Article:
While acting as caretaker for her crotchety grandma Anna (Lin Shaye), Alex (Gabrielle Haugh) stumbles onto a game from Anna’s childhood. It involves the Midnight Man (Kyle Strauts), a creature who appears when summoned with a precise sequence of events, including but not limited to turning off all the lights, writing down one’s fears, drawing blood from a finger, and lighting a candle. The main objective of the game is to avoid being killed by him until 3:30 in the morning. Faced with this irresistible concept, Alex wastes no time playing. Naturally, the demon has tricks up his sleeve for Alex and her buddies Miles (Grayson Gabriel) and Kelly (Emily Haine).
I first watched this movie as part of a birthday celebration with my husband, sister, and brother-in-law. (I watched it a second time to review it–you’re welcome.) We’re Lin Shaye fans, and Robert Englund as Anna’s doctor is a happy bonus. It has a fun premise; I’m always down for a good boogeyman story. Unfortunately, it was so ridiculous that we laughed our way through it.
One of my biggest gripes is the lack of logical continuity. Things are one way, and then suddenly they’re the opposite. The rules of the game change to suit what’s easiest to move the plot forward. When Anna is a kid, the players all provide a picture of themselves, while Alex and her crew don’t have to bother. Alex doesn’t actually turn off every single light in the house, and while it’s supposedly crucial to relight each player’s candle within ten seconds of going out, they sometimes count so slowly that in real time they’ve had much longer than that. The plot is inspired by a Creepypasta story, which is acknowledged by Kelly in the movie; she comes in preening about being an expert because she read about it online. However, Alex and Miles act like destroying their copy of the game is going to accomplish something as far as stopping the Midnight Man. The characters are similarly erratic. Alex has no consistent pet name for Anna; she alternates between Nana, Grams, and Gran–which bloody is it? Who calls their grandma more than one thing? Anna sinisterly asks Alex to look in the attic for her hand mirror, making it clear that she’s enticing Alex to find the game, but after coming across Alex looking at it, she hollers “YOU OPENED THE GAME!!!” and faints. After she regains consciousness her emotional state is just as unclear (see below). Though to be fair, she does seem to be suffering from dementia.
In addition to being capricious, everybody does just plain stupid shit. In the opening, a flashback to Anna’s youth shows one of her friends freaking out and leaving the kids’ circle of salt–which offers protection from the Midnight Man–for no particular reason. Alex and Max sort of have feelings for each other, and while Kelly cowers in a salt circle that she can’t leave after her candle goes out, they decide to take off (for…reasons?) and end up making out, ’cause screw you, Kelly, no movie is complete without a heteronormative romantic subplot. And again, what exactly is Alex’s motivation for playing the game at all?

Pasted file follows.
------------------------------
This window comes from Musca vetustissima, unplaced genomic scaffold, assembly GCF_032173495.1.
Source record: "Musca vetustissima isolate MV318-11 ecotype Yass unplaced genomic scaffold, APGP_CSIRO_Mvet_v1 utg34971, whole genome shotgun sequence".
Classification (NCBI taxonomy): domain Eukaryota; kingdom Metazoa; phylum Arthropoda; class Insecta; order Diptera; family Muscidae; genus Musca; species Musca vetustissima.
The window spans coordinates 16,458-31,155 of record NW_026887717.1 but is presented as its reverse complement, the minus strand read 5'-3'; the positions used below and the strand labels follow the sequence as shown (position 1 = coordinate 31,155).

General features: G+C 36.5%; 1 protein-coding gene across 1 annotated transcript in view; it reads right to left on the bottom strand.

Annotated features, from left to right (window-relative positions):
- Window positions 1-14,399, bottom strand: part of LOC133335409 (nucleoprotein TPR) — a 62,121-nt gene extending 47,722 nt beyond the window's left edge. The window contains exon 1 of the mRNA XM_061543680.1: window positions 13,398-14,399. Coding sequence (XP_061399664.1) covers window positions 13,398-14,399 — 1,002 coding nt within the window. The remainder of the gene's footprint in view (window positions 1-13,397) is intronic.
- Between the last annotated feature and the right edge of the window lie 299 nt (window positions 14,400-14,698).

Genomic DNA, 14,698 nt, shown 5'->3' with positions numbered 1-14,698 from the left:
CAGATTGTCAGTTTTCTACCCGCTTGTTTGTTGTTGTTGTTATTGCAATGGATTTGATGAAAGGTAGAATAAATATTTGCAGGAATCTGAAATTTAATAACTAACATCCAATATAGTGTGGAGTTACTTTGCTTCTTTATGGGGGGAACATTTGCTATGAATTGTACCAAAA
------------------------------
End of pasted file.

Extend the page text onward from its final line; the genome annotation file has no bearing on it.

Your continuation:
Miles is pretty likable, but otherwise most of the characters leave something to be desired. Kelly delivers the entirety of her lines in a lazy whine. Anna is extremely over-the-top, and Shaye reaaaally overdoes it with the crazy faces and screaming. Englund does well playing against type as kindly Dr. Harding, but his dialogue often gets corny: “Your mother would be proud. The world lost a fine soul the day she passed and for that, I am truly sorry.” Alex is a totally unremarkable lead, and Gabrielle Haugh has moments where she spits out her lines as quickly and flatly as possible, like she’s in a hurry to get the movie over with (can’t blame her there), though her gestures and expressions are always on point (see below).
It’s not scary whatsoever. The Midnight Man is a mass of makeup and special effects, even having a computer-distorted voice. (Yet I do like his motto: “Your tears mean nothing to me.”) The movie mainly relies on cheap jump scares and altogether too many shots of MM’s hand reaching out of a door.
Buuuuut I didn’t hate it. The practical effects, like the sea of blood that accompanies a death in the opening, are notable. The music is creepy. Anna’s massive, in-some-areas-gradually-decaying-as-a-metaphor-but-otherwise-quite-lovely-house, is a great set; my favorite parts are the room full of clocks and the leaky greenhouse room. (You guessed it, they go in there with their candles and are surprised that leaky roofs leak.) Give it a look if you’re in the mood for something you can enjoy poking fun at that’s not so bad you’ll be miserable.